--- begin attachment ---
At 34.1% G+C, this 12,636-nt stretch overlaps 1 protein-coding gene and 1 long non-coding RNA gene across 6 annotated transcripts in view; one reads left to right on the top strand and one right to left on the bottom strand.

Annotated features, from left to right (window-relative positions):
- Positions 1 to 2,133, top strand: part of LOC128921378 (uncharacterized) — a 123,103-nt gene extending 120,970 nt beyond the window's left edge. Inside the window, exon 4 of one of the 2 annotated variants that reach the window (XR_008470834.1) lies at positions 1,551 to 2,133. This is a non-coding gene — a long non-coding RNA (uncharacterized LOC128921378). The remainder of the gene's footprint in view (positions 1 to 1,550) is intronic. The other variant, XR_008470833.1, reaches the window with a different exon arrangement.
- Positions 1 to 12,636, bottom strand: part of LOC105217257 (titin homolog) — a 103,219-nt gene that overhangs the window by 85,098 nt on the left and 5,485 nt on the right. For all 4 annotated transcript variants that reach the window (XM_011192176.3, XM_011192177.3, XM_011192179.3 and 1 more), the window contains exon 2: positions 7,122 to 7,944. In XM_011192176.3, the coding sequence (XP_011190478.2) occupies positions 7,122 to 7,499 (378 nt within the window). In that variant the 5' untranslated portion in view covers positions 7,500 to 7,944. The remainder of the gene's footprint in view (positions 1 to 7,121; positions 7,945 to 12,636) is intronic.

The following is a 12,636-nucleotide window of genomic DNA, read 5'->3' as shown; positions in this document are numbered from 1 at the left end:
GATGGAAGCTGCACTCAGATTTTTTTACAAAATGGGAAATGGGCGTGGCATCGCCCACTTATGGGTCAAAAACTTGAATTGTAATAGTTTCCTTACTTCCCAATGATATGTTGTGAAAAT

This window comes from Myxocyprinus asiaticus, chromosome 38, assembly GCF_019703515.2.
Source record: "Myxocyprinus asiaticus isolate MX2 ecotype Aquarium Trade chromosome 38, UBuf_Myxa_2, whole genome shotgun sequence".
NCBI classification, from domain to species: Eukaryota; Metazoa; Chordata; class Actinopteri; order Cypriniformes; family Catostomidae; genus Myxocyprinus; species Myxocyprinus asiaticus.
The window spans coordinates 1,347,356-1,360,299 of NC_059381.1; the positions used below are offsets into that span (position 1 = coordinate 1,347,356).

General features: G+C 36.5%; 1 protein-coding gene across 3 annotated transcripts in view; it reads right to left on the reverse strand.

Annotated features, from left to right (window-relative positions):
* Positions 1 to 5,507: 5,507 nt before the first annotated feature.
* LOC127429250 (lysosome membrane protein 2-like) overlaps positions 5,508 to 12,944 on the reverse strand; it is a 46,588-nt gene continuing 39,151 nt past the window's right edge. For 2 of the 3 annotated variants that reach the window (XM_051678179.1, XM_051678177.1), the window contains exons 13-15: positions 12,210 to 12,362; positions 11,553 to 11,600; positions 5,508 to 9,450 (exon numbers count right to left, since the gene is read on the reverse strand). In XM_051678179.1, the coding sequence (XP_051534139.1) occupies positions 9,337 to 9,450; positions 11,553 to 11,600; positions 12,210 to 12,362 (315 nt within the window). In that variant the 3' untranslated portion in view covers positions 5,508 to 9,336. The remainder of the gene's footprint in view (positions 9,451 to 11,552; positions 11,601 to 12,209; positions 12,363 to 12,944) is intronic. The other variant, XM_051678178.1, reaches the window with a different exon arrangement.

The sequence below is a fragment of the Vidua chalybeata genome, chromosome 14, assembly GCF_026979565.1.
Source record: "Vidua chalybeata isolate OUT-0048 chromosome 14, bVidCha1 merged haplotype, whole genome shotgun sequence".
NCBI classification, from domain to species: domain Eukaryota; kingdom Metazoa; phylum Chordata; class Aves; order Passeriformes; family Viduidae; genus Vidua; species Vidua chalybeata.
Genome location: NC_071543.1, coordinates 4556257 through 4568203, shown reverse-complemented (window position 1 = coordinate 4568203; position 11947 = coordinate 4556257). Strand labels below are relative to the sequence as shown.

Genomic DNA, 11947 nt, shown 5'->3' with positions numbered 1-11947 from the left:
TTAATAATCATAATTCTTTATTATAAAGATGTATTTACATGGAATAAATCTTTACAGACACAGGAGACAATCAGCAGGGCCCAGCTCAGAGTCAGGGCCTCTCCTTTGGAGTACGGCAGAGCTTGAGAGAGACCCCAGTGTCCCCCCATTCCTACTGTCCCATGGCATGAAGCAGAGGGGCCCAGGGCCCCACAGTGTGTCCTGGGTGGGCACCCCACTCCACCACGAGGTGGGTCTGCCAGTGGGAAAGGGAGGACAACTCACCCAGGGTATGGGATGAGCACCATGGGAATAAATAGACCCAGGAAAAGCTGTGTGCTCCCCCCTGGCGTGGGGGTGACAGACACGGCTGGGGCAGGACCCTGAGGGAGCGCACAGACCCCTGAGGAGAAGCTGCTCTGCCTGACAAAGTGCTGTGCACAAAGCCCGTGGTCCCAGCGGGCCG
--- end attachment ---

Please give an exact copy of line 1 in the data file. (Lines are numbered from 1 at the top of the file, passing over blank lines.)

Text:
At 34.1% G+C, this 12,636-nt stretch overlaps 1 protein-coding gene and 1 long non-coding RNA gene across 6 annotated transcripts in view; one reads left to right on the top strand and one right to left on the bottom strand.